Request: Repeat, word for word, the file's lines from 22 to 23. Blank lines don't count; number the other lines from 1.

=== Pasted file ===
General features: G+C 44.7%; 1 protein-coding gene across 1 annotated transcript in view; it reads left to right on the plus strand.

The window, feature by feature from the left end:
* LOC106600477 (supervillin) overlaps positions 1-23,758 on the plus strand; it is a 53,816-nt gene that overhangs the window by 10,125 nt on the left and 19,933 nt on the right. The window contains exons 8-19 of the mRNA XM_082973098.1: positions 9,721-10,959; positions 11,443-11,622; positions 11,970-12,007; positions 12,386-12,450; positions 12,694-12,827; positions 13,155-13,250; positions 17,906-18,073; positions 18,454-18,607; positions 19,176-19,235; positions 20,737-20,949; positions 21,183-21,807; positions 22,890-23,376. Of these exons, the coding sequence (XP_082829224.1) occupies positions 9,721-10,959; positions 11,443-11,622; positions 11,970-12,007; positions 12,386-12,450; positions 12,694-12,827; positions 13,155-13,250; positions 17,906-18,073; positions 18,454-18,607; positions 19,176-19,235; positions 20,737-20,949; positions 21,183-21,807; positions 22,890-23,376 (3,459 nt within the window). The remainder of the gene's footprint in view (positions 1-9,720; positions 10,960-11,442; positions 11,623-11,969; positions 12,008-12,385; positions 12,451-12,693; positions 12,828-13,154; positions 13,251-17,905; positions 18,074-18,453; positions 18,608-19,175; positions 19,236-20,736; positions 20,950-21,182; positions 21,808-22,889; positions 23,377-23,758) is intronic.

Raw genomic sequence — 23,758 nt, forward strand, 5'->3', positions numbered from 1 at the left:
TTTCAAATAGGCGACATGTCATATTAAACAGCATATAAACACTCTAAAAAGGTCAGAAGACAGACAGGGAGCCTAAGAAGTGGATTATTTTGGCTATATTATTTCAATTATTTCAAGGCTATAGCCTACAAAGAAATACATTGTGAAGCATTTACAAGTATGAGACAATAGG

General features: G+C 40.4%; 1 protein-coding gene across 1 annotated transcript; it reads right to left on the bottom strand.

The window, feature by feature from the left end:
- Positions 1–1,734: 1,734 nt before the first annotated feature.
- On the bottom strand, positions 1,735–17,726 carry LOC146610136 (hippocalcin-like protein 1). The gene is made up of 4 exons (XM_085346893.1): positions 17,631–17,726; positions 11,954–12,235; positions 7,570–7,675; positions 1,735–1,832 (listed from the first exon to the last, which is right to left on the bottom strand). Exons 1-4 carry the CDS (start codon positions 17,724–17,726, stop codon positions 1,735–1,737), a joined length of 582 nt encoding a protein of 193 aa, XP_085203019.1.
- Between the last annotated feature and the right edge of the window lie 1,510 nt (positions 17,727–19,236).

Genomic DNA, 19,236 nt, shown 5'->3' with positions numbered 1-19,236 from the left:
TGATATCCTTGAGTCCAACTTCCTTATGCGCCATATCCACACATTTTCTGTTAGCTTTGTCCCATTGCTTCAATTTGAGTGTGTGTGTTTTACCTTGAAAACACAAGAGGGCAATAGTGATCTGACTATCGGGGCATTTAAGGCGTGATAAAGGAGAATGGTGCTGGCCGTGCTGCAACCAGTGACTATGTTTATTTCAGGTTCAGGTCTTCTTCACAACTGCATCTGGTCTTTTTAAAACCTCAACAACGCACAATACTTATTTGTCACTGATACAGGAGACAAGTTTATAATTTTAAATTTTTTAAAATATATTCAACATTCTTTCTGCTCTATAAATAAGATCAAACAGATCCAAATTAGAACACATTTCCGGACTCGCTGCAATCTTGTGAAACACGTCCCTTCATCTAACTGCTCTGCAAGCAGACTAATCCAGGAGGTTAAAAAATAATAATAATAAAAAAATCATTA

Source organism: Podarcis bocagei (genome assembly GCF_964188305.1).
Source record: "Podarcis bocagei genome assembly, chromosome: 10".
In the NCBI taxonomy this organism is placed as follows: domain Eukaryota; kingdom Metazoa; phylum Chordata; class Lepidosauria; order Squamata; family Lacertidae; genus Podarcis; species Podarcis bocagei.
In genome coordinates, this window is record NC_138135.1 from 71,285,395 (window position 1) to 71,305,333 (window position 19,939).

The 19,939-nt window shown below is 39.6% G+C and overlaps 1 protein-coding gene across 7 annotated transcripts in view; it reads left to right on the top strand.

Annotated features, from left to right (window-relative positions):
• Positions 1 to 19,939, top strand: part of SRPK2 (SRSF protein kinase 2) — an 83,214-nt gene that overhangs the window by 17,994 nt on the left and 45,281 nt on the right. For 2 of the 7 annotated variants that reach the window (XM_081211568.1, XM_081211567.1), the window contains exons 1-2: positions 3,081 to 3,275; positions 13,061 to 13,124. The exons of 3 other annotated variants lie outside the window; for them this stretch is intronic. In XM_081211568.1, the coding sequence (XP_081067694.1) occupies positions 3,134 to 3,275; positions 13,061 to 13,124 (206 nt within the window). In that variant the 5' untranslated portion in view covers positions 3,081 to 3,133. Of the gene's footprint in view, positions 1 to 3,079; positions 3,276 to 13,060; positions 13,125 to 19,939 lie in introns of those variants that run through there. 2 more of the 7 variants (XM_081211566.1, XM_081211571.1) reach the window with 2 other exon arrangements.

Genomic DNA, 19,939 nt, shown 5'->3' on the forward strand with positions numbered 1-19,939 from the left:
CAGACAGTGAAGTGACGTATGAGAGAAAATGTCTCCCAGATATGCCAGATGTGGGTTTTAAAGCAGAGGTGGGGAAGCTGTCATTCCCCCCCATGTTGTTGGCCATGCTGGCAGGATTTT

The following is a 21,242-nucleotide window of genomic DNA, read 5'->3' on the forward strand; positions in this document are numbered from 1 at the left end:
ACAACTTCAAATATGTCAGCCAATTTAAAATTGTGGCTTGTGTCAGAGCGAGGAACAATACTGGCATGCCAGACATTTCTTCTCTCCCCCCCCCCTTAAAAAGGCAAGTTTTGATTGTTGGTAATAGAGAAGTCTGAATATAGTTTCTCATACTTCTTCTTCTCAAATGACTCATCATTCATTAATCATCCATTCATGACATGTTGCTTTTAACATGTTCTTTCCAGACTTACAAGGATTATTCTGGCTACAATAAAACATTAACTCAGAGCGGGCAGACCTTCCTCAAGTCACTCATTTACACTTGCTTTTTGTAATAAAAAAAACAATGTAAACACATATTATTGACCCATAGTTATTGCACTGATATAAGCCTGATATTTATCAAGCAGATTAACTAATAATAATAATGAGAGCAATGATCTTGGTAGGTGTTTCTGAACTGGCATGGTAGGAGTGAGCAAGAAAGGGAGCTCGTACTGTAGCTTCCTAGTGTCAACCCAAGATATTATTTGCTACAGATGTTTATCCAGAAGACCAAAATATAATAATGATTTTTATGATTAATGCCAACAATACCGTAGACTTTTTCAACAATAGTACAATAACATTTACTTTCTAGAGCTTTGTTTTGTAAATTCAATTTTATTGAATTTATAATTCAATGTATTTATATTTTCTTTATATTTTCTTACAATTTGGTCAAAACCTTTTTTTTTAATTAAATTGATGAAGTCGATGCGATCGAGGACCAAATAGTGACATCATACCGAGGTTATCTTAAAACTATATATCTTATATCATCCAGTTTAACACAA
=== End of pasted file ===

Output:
The following is a 21,242-nucleotide window of genomic DNA, read 5'->3' on the forward strand; positions in this document are numbered from 1 at the left end:
ACAACTTCAAATATGTCAGCCAATTTAAAATTGTGGCTTGTGTCAGAGCGAGGAACAATACTGGCATGCCAGACATTTCTTCTCTCCCCCCCCCCTTAAAAAGGCAAGTTTTGATTGTTGGTAATAGAGAAGTCTGAATATAGTTTCTCATACTTCTTCTTCTCAAATGACTCATCATTCATTAATCATCCATTCATGACATGTTGCTTTTAACATGTTCTTTCCAGACTTACAAGGATTATTCTGGCTACAATAAAACATTAACTCAGAGCGGGCAGACCTTCCTCAAGTCACTCATTTACACTTGCTTTTTGTAATAAAAAAAACAATGTAAACACATATTATTGACCCATAGTTATTGCACTGATATAAGCCTGATATTTATCAAGCAGATTAACTAATAATAATAATGAGAGCAATGATCTTGGTAGGTGTTTCTGAACTGGCATGGTAGGAGTGAGCAAGAAAGGGAGCTCGTACTGTAGCTTCCTAGTGTCAACCCAAGATATTATTTGCTACAGATGTTTATCCAGAAGACCAAAATATAATAATGATTTTTATGATTAATGCCAACAATACCGTAGACTTTTTCAACAATAGTACAATAACATTTACTTTCTAGAGCTTTGTTTTGTAAATTCAATTTTATTGAATTTATAATTCAATGTATTTATATTTTCTTTATATTTTCTTACAATTTGGTCAAAACCTTTTTTTTTAATTAAATTGATGAAGTCGATGCGATCGAGGACCAAATAGTGACATCATACCGAGGTTATCTTAAAACTATATATCTTATATCATCCAGTTTAACACAA